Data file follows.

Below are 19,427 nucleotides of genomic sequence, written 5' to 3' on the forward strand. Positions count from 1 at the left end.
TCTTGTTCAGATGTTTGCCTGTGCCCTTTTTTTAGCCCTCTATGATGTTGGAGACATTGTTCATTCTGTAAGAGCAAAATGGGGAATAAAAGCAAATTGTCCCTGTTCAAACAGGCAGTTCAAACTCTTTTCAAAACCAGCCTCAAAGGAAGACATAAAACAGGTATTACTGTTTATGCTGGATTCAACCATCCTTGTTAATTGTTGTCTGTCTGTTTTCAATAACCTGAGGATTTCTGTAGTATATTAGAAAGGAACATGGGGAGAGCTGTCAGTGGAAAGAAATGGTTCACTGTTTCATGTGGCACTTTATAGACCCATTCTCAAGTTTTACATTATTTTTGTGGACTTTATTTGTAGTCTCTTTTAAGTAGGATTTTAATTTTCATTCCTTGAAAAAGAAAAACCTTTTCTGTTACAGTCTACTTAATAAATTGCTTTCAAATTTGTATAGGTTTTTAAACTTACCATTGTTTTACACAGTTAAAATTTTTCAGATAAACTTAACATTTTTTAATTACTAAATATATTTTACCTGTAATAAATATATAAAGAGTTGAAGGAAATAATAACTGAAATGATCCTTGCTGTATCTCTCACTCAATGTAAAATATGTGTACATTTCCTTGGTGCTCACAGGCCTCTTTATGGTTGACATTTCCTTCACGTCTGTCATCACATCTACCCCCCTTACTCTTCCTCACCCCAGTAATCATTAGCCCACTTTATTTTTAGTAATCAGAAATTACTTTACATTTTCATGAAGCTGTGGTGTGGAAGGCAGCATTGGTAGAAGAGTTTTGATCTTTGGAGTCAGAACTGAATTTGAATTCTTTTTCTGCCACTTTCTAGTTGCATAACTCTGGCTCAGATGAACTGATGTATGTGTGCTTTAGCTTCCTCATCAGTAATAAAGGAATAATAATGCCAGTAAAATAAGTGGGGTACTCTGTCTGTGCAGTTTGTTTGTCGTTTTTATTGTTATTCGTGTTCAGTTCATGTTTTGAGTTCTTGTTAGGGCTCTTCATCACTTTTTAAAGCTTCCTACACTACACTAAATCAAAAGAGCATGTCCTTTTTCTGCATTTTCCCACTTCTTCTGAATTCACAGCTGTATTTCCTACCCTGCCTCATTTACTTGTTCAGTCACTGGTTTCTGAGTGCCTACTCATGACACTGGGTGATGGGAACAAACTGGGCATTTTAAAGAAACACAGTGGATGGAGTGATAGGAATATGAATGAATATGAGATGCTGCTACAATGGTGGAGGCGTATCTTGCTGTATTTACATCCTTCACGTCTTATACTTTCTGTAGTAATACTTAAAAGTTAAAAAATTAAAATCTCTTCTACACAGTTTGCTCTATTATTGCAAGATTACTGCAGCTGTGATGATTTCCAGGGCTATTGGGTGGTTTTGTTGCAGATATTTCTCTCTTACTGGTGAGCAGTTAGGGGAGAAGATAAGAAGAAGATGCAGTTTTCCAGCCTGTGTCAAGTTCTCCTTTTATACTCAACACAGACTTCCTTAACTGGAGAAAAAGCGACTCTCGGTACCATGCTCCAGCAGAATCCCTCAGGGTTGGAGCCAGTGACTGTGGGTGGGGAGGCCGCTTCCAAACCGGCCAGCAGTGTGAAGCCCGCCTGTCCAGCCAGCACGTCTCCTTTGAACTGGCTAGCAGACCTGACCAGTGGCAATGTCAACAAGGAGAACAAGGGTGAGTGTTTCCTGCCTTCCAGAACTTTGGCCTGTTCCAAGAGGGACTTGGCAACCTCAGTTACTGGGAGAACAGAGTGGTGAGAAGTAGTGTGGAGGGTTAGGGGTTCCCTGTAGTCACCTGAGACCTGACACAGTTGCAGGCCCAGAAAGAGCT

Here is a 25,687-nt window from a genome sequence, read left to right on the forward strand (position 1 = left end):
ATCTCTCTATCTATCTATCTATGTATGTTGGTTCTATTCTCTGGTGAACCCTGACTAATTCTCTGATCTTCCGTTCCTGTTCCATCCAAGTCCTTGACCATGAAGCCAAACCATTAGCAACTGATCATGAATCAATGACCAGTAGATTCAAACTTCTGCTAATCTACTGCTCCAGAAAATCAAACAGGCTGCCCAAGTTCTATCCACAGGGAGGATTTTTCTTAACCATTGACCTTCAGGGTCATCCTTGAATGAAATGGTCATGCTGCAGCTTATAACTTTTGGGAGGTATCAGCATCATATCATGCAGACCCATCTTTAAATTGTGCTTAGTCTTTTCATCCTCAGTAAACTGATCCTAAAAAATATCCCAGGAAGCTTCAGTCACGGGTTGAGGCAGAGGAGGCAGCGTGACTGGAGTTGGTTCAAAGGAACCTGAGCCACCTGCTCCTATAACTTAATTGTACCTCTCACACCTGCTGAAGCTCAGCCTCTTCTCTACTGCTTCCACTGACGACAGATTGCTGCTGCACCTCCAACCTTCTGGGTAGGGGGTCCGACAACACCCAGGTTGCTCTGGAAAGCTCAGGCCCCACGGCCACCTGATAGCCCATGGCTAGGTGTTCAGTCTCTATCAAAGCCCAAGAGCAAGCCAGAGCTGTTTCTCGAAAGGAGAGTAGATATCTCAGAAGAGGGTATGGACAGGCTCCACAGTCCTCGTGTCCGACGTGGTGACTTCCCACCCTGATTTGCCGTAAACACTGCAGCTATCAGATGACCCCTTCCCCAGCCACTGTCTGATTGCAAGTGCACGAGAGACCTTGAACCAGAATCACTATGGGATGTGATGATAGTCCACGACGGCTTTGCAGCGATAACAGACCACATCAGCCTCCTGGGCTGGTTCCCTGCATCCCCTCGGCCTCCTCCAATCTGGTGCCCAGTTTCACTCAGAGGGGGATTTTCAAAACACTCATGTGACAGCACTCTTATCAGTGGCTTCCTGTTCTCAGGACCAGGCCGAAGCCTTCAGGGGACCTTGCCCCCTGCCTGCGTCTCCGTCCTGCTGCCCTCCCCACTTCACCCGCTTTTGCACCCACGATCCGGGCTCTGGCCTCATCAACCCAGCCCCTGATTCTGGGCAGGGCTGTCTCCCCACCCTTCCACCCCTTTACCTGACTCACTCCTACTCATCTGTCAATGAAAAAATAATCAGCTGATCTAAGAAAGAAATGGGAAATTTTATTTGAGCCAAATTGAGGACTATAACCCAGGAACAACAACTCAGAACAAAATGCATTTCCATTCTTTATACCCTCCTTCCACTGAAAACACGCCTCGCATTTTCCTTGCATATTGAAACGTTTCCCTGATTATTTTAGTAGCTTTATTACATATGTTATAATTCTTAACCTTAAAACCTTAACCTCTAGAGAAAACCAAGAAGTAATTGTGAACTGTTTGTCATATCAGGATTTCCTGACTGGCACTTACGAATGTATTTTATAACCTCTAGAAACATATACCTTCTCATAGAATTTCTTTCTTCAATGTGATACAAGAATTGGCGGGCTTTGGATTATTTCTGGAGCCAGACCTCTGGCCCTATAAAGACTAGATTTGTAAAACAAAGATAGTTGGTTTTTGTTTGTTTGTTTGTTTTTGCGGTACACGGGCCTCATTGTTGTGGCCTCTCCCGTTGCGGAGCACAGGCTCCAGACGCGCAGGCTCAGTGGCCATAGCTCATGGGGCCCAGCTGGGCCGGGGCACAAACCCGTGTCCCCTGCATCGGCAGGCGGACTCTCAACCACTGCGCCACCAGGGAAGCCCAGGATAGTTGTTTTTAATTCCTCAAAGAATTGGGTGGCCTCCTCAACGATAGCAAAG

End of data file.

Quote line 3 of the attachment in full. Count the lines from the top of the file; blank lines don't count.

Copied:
Here is a 25,687-nt window from a genome sequence, read left to right on the forward strand (position 1 = left end):